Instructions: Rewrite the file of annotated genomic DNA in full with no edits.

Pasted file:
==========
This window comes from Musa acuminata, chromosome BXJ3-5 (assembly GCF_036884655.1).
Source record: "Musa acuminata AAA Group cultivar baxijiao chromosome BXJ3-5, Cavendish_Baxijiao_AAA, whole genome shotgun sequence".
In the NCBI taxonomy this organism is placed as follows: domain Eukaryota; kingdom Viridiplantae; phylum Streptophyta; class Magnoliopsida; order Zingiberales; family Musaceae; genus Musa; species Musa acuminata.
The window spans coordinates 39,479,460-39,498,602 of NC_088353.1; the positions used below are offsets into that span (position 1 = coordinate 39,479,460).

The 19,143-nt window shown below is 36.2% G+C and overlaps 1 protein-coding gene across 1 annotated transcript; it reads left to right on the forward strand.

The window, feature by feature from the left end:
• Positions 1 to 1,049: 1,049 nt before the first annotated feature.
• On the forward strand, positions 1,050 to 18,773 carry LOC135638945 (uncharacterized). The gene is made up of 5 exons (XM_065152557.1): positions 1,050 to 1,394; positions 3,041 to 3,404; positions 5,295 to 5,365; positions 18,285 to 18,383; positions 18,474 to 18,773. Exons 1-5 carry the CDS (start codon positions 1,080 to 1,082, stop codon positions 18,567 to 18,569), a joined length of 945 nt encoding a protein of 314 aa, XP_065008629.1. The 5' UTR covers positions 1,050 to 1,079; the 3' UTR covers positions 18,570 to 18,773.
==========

This window comes from Musa acuminata, chromosome BXJ3-5 (assembly GCF_036884655.1).
Source record: "Musa acuminata AAA Group cultivar baxijiao chromosome BXJ3-5, Cavendish_Baxijiao_AAA, whole genome shotgun sequence".
In the NCBI taxonomy this organism is placed as follows: domain Eukaryota; kingdom Viridiplantae; phylum Streptophyta; class Magnoliopsida; order Zingiberales; family Musaceae; genus Musa; species Musa acuminata.
The window spans coordinates 39,479,460-39,498,602 of NC_088353.1; the positions used below are offsets into that span (position 1 = coordinate 39,479,460).

The 19,143-nt window shown below is 36.2% G+C and overlaps 1 protein-coding gene across 1 annotated transcript; it reads left to right on the forward strand.

The window, feature by feature from the left end:
• Positions 1 to 1,049: 1,049 nt before the first annotated feature.
• On the forward strand, positions 1,050 to 18,773 carry LOC135638945 (uncharacterized). The gene is made up of 5 exons (XM_065152557.1): positions 1,050 to 1,394; positions 3,041 to 3,404; positions 5,295 to 5,365; positions 18,285 to 18,383; positions 18,474 to 18,773. Exons 1-5 carry the CDS (start codon positions 1,080 to 1,082, stop codon positions 18,567 to 18,569), a joined length of 945 nt encoding a protein of 314 aa, XP_065008629.1. The 5' UTR covers positions 1,050 to 1,079; the 3' UTR covers positions 18,570 to 18,773.